Iran human rights lawyer sentenced to 18 years imprisonment

[JURIST] Iranian human rights lawyer Abdolfattah Soltani [JURIST news archive] has been sentenced to 18 years in prison after being found guilty by a Tehran Revolutionary Court [official website, in Persian; GlobaLex backgrounder] of spreading anti-government propaganda, his daughter confirmed on Sunday. In addition to his prison sentence, Soltani is also forbidden from practicing law for 20 years [AP report]. Soltani was arrested last year and has been held in a jail in Tehran while awaiting his trial. According to his daughter, in addition to his spreading anti-government propaganda charge, he was also charged with accepting an illegal prize from Germany, endangering national security and being one of the founders of the Center for Human Rights Defenders [advocacy website], along with Nobel Peace Prize laureate Shirin Ebadi [Nobel profile]. Soltani is expected to be transferred to a remote prison in Borazjan, about 620 miles from Tehran.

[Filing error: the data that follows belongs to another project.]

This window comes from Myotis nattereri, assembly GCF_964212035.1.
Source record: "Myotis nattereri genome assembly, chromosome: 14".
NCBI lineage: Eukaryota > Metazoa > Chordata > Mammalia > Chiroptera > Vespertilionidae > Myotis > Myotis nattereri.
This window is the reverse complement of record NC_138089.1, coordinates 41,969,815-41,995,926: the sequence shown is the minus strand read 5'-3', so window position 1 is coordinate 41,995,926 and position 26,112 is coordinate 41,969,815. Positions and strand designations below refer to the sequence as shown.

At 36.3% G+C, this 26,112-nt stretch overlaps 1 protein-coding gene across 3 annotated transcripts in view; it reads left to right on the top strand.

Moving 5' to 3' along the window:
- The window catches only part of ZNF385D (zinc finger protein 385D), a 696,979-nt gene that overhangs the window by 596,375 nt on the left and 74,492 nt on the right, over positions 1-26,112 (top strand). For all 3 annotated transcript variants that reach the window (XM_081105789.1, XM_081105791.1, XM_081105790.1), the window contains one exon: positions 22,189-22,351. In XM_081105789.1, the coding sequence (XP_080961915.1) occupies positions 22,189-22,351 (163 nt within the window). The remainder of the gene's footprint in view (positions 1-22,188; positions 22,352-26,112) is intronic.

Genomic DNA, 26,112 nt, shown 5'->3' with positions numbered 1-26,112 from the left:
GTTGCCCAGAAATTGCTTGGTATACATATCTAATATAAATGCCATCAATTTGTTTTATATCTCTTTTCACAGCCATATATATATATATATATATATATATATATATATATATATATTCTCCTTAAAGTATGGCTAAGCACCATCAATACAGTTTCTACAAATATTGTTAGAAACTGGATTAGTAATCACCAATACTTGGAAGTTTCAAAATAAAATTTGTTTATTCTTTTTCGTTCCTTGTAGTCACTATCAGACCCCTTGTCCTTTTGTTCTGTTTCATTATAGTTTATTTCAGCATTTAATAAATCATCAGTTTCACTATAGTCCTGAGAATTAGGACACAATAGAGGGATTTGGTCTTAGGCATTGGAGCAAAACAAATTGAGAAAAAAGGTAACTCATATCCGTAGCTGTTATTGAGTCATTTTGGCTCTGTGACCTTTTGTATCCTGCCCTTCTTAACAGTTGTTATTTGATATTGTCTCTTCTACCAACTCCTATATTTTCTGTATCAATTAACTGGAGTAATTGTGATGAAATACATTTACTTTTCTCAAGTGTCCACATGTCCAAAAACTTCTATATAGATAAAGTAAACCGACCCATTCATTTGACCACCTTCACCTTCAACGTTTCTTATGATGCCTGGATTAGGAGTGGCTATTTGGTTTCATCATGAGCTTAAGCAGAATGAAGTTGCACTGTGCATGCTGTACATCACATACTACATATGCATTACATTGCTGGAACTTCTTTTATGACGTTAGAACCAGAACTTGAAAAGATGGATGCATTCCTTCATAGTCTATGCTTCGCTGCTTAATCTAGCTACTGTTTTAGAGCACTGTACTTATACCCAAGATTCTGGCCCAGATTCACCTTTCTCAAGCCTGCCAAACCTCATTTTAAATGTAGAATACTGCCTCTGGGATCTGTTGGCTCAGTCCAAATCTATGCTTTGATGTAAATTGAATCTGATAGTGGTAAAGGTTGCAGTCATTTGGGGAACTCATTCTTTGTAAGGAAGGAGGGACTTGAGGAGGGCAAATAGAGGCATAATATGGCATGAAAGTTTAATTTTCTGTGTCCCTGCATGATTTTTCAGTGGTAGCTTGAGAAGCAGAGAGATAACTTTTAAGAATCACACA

Soltani has faced previous charges brought by the Iranian government. In 2007 an Iranian appeals court acquitted Soltani of charges related to espionage [JURIST report] after the court determined there was no evidence of illegal activity. The Iranian appeals court decision overturned the lower court's finding of guilt and prior sentence of five years imprisonment. During this prior trial, Soltani served a total of seven months in prison. Soltani was arrested in 2005 while he was representing the family of Iranian-Canadian photographer Zahra Kazemi [CBC backgrounder], who died in Iranian custody in July 2003 amidst allegations of torture and abuse [JURIST report].

 

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